Microsoft stock hit an all-time high this week—breaking a record that was initially achieved in 1999 during the dot com era. Investors were responding to Microsoft’s quarterly results, which exceeded expectations and show that Microsoft is on a solid path. Much of Microsoft’s success in the recent quarter—and in recent [...]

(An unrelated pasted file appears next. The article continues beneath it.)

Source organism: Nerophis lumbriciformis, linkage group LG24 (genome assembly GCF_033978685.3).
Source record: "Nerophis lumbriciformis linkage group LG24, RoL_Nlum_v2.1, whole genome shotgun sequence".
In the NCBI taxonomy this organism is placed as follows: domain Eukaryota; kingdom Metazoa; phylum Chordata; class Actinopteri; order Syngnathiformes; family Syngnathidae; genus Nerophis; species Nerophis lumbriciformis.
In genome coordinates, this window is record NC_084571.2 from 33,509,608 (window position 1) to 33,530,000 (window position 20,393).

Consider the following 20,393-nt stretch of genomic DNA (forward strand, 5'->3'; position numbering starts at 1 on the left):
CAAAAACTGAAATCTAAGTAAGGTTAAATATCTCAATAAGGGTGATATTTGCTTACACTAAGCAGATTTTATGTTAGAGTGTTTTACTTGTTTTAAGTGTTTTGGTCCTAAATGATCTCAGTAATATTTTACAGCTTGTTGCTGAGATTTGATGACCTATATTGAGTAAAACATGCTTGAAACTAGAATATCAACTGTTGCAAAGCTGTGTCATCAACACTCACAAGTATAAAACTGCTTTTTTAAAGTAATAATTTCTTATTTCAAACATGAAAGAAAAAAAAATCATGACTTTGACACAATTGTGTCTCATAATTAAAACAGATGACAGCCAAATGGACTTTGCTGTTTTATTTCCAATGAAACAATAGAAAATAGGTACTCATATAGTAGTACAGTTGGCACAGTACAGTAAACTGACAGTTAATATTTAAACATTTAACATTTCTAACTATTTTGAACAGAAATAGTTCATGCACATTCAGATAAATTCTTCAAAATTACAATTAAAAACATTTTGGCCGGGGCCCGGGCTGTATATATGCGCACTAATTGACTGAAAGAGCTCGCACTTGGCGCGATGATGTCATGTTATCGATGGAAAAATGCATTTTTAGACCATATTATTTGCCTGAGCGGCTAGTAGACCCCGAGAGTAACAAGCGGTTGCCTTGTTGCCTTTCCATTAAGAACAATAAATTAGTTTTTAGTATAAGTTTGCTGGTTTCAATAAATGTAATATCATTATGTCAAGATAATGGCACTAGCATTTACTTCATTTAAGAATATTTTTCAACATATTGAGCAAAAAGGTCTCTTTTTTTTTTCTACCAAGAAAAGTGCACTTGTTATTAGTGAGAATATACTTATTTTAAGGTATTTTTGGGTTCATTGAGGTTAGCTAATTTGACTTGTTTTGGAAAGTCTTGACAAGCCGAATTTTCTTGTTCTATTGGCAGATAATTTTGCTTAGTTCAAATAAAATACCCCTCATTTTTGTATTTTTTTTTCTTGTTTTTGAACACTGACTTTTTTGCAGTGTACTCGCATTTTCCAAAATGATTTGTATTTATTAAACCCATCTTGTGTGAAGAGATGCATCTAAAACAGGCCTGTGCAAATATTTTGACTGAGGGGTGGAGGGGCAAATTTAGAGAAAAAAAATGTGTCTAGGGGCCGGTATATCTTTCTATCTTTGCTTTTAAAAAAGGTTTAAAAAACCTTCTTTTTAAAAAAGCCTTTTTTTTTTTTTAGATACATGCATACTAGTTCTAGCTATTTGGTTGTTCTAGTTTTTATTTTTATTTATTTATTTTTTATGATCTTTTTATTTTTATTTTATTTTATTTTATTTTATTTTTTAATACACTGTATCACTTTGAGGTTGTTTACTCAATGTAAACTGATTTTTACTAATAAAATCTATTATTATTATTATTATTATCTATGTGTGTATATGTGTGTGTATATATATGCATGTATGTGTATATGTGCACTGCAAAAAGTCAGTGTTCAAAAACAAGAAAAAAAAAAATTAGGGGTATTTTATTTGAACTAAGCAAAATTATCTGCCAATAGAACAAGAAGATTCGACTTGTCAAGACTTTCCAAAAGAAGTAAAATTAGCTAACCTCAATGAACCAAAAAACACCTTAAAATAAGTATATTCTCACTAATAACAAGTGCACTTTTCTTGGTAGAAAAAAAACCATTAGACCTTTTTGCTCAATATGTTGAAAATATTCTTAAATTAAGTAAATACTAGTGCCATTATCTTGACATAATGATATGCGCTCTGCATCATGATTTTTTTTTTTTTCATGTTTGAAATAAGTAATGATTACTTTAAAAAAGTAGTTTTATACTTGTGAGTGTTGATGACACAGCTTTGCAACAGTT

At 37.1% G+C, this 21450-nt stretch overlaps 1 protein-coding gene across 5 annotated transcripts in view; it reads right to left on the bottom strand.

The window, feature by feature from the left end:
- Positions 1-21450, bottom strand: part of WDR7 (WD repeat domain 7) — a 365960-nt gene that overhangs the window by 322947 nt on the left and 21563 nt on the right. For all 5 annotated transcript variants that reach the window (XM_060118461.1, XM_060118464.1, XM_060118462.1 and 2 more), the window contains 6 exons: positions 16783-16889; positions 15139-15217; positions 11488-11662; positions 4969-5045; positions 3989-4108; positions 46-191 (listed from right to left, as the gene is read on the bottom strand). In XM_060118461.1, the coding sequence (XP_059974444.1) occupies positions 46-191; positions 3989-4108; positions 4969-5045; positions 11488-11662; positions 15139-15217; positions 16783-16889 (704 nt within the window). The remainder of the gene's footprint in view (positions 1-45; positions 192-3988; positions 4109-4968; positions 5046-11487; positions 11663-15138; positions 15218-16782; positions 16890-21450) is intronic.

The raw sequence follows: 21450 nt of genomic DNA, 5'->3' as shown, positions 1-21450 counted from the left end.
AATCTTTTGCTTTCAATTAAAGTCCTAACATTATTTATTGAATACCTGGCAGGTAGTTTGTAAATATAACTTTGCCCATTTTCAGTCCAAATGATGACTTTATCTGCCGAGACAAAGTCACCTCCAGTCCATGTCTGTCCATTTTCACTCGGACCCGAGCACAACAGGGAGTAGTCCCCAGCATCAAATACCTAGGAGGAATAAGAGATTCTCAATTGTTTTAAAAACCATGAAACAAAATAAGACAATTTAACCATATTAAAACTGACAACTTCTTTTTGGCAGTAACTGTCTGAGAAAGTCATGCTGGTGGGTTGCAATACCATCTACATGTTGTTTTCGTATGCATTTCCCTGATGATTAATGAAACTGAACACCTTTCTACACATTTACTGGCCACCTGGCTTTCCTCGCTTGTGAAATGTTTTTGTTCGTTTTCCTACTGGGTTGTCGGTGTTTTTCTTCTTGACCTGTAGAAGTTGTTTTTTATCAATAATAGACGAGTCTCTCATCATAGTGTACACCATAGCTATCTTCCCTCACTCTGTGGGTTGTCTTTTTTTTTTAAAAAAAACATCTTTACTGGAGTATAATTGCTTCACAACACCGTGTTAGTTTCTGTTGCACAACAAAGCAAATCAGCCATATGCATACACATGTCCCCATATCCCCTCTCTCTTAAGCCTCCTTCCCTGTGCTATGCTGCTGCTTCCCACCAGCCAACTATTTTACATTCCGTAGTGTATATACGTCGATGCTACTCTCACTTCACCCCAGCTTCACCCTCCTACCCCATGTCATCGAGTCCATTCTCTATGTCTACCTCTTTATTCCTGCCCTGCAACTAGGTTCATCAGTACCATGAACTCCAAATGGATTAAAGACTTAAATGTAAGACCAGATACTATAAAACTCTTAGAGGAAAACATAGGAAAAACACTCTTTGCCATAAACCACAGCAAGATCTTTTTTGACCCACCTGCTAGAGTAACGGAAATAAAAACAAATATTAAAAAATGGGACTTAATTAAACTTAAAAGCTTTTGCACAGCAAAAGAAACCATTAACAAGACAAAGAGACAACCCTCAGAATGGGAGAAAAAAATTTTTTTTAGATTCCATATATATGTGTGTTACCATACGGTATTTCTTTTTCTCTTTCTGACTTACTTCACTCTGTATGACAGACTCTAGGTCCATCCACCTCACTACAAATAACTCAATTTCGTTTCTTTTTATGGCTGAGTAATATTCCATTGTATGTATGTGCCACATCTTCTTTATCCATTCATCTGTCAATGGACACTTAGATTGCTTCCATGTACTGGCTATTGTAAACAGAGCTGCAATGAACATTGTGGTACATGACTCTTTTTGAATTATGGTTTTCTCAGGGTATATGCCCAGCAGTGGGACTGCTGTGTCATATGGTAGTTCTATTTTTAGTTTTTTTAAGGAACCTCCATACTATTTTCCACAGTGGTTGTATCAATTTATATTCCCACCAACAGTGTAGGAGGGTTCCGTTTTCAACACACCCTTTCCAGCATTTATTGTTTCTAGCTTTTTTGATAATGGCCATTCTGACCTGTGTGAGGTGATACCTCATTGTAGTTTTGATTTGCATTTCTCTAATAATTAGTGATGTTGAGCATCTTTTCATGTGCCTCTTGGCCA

Halloween is fast approaching and you know what that means: candy, candy, candy — and some chocolate bars, too. But you might want to think twice before biting into a tasty treat. Some sweets are harmful to our planet and helping to kill off the critically endangered orangutan. This Halloween, zoos and conservation groups across the country are encouraging consumers to choose confectionary made from sustainable palm oil or no palm oil at all. Palm oil is versatile and cheap. As a result, the oil and its derivatives are found in half of all packaged consumer products, including toothpaste, bio-diesel and, yes, candy. Skyrocketing demand for palm oil has come at a steep cost to the Earth. The equivalent of 300 football fields of rainforest is destroyed every hour to make way for palm oil plantations, according to the World Wide Fund for Nature. This deforestation has decimated the populations of many vulnerable creatures, including the orangutan, Sumatran tiger and Sumatran elephant. And it’s contributed in no small way to climate change. The palm oil industry has also been plagued with accusations of human rights abuse and violations of workers’ rights. The choking haze from the illegal slash and burn tactics palm oil producers use has been linked to the premature deaths of thousands of people. Last year’s forest fires were called a “crime against humanity.” But consumers can do something impactful to address this environmental and humanitarian crisis: they can use their dollars to take a stand for sustainable palm oil. “This is something where you can go to your grocery store and help every time you go,” Emily Bowling, a conservation education liaison at the St. Louis Zoo, told St. Louis Post-Dispatch this week. Thanks in part to consumer action, and the efforts of NGOs and grassroots activists, some of the world’s biggest palm oil growers, traders and buyers have made so-called zero-deforestation commitments in recent years. These include big-name corporations like Nestlé, General Mills, Kellogg’s and the Hershey Company. Some activists have criticized these commitments as being insufficient due to traceability issues and a lack of enforcement. But many believe it’s an important first step. This month, in anticipation of Halloween, several zoos and other groups have been rallying shoppers to choose sustainable palm oil sweets and treats. Colorado’s Cheyenne Mountain Zoo has created a free sustainable palm oil shopping guide app, aimed at helping consumers find products made by companies that are members of the Roundtable on Sustainable Palm Oil. The zoo has acknowledged that “all companies listed in the app are in different places on their journey toward sustainable palm oil.” Still, the organization said shoppers can make a real impact by choosing products made by companies with sustainability commitments. “Get involved today and remember, each person CAN make a difference,” the zoo said. The Toledo Zoo in Ohio and Canada’s Toronto Zoo have also issued guides to sustainable palm oil brands and snacks. Zoo Atlanta, St. Louis Zoo, Philadelphia Zoo and the Ian Somerhalder Foundation have similarly been promoting sustainable palm oil Halloween treats. Some popular candies, including Fruit Gushers, Peeps and Toblerone, do not contain any palm oil, according to El Paso Zoo in Texas. Candy corn, that iconic Halloween sweet, is typically also palm oil-free. Selva Beat magazine published a list of palm oil-free, vegan candy optionsLast year. Among them: Surf Sweets’ Trick or Treat Pack and Yum Earth Organics’ Organic Pops. Here’s part of Cheyenne Mountain Zoo’s list of ‘orangutang-friendly Halloween candy.’ Download the zoo’s sustainable palm oil app for more details. Hershey’s: Twizzlers, Reese’s, Almond Joy, Mr. Goodbar, Heath Bars, Jolly Ranchers, Whoppers, Milk Duds Endangered Species Chocolate: Chocolate bars Mars: Snickers, Twix, M&M’s, 3 Musketeers, Milky Way, Dove Chocolates Wrigley: Skittles, Life Savers, Starburst Mondelez International: Sour Patch Kids, Cadbury Kraft: Caramels Lindt: Truffles, chocolate bars, Justin’s: Peanut butter cups type=type=RelatedArticlesblockTitle=Related... + articlesList=55a4c391e4b0b8145f737dd5,57591c76e4b00f97fba74ccd,5804881be4b0e8c198a8dbeb,5770e9f2e4b0f1683239f7f4,561128a9e4b0dd85030c56e6 -- This feed and its contents are the property of The Huffington Post, and use is subject to our terms. It may be used for personal consumption, but may not be distributed on a website.